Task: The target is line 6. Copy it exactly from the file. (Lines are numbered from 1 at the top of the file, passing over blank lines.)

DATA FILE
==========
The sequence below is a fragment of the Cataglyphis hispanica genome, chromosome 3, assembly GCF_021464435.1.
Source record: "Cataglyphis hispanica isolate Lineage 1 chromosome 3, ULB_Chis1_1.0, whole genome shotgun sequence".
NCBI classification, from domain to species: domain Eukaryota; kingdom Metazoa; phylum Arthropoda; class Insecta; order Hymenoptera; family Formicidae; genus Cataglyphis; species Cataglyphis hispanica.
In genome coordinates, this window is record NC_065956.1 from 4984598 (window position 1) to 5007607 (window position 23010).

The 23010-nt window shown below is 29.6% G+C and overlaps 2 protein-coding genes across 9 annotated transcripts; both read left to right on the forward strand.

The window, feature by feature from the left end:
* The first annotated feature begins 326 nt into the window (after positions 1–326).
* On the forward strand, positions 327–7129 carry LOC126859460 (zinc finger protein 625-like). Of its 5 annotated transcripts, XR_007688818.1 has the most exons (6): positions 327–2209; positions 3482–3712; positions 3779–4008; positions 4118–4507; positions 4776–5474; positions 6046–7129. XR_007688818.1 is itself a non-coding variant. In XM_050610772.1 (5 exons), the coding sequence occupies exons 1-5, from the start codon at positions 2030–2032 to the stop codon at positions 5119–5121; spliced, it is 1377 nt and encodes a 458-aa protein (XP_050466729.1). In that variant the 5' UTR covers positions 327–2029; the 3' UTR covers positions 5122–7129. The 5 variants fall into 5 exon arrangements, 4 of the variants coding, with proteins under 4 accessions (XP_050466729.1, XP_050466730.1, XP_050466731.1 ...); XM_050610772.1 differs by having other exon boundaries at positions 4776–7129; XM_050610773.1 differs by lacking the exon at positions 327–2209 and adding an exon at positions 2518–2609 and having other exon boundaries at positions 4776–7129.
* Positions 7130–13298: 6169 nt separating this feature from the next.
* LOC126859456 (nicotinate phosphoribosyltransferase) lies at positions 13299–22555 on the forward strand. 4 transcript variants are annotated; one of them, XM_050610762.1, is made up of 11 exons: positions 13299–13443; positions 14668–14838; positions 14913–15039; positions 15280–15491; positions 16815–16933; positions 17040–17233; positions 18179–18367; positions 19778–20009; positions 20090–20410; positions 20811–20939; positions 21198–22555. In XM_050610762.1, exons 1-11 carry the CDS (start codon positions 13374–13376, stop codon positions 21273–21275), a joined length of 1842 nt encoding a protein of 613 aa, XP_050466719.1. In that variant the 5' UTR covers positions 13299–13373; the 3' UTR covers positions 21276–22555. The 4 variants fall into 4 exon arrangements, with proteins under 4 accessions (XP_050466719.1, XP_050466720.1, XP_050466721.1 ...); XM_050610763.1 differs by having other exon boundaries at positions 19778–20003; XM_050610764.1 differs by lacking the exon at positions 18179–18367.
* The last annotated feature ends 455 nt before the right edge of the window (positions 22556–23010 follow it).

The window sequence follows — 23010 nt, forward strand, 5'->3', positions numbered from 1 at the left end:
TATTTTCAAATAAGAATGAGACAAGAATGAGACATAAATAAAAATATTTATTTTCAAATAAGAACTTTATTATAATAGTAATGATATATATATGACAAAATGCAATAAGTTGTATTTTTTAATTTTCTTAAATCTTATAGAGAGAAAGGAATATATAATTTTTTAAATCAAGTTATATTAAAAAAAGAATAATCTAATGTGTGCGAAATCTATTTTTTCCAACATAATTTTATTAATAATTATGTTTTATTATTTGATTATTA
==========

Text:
The window, feature by feature from the left end: